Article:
Khris Loux, the CEO of startup JS-Kit, thinks he’s finally come up with the killer widget. JS-Kit has all sorts of widgets used by blogs and other sites for ratings, reviews, polls, and comments. But the latest one he just launched is not just gee-whiz cute. It’s gee-whiz disruptive.
It is called the JS-Kit Advisor. And it will bring ratings and reviews from trusted sources such as Experian and JD Power to businesses and product listings across the Web. The first data partner to go live is Experian, which is known for its consumer credit scores. But Experian also keeps financial and other background-check information on 22 million local businesses across the country. For instance, Experian powers ContractorCheck.com, its own Website where consumers can buy $10 background-check reports on local general contractors. But now Experian is taking some of that same key information and giving it away for free in JS-Kit’s widget.
A local listings site could install the widget and then anytime someone looked up a contractor, the widget would pop up and show them if the contractor’s license is expired, how much they are bonded for, and whether they have any liens or judgments against them, as well as their credit and bankruptcy history. “In other words,” says Loux, “all of the information that a bank uses to judge you, the consumer—the consumer can now use to judge a business, prior to clicking through.”
A green check means the contractor can be trusted, a red X means keep looking. The widget does not give the full details of a report, but enough for a consumer to know whether to steer clear of a certain contractor. Loux explains the concept:
I want to make sure the guy is not a dirt bag. This will bring more data around the point of the transaction. If a guy has a green check mark, he can grab it and show it off. The guy with the red check will hide the fact that he is a dirt bag and try to do marketing and SEO stuff. Those who are winners will win more and those who are scumbags will die faster.
It’s good marketing for Experian, and maybe it will end up selling the more in-depth reports to banks or those contractors with a red X next to their name who want to see how it got there.
But isn’t all that marketing and “SEO stuff” how directories and local search engines make money, by selling ads to those guys? “Web publishers will start competing using the truth,” responds Loux, always the idealist. Yet business directory sites like MojoPages and Spoke are already working to integrate the background-check widgets into their listings. If bigger sites like Yelp or CitySearch ever followed suit, unscrupulous contractors would have nowhere left to hide.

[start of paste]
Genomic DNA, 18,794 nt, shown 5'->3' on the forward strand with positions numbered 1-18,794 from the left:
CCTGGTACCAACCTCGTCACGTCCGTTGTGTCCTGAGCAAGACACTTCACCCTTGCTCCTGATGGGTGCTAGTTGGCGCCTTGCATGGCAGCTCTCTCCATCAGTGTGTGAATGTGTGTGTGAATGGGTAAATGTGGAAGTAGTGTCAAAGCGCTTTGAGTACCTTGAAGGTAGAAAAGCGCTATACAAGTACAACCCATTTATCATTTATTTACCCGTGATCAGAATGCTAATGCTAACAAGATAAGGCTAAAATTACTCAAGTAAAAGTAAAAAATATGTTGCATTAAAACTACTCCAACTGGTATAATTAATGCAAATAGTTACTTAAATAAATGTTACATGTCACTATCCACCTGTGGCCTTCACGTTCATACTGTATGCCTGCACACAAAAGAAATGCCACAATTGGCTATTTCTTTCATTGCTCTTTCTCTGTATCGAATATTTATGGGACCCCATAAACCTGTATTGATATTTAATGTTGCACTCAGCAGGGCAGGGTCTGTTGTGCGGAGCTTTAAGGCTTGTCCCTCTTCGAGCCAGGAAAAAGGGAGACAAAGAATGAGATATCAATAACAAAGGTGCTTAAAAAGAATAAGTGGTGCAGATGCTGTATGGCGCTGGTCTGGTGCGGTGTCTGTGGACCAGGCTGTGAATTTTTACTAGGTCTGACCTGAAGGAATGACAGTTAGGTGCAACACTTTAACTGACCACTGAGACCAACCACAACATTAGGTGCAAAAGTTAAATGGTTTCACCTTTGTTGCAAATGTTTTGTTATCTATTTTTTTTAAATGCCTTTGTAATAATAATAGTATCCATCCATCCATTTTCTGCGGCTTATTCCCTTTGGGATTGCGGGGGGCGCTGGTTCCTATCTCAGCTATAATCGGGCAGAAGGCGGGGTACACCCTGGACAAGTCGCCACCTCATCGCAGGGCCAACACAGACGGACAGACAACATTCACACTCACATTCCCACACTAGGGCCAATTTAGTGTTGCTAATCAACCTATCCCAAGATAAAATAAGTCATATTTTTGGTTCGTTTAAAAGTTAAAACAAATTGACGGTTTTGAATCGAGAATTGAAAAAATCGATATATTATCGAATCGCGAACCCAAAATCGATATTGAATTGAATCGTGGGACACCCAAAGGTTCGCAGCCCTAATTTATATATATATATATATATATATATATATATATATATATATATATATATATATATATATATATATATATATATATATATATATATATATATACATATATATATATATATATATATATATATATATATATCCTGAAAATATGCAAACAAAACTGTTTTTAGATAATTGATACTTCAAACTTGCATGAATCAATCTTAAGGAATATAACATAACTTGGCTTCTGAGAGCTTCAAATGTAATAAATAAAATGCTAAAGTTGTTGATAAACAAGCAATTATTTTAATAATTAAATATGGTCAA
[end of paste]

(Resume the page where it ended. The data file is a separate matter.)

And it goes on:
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You can try it here by clicking on each contractor’s name in the simplified listings at left. The top one has a green check, the bottom one has a red check. When the widget pops up, click on the different tabs for more information.
The idea behind this widget goes way beyond exposing Experian’s data, although that is pretty awesome in and of itself. The widget can have many tabs, each with a different source of data. Loux has also struck a deal with JD Power to provide product review summaries, and with FamilyWatchDog to incorporate its health records for restaurants, product-recall information, sex offender listings. He has hopes for convincing more companies to add their data for job listings and other categories.
At this point, Loux’s widget is disruptive only in its potential. But if he can get it adopted by both enough data and listings providers, he argues that it could start to impact everything from search to banner ads.
Everyone wanders around on the Web in a dog pattern. You start at Google, look around, and go back. And every time you go back to Google they go, “Ka-ching!” This is the promise of Web 2.0 that has not been delivered yet—these fine connections. It is a big threat to PageRank and the inefficiency of Internet advertising, because everything you want is at you fingertips.
PageRank will no doubt survive the onslaught of Khris Loux and his widgeteers. But he does raise a compelling point about the power of widgets to distribute information to people where they need it. And the idea of spreading information from trusted sources across the Web to counter the (mis)messaging of marketers and vocal users who might happen to be wrong is also something that more Websites should think about doing.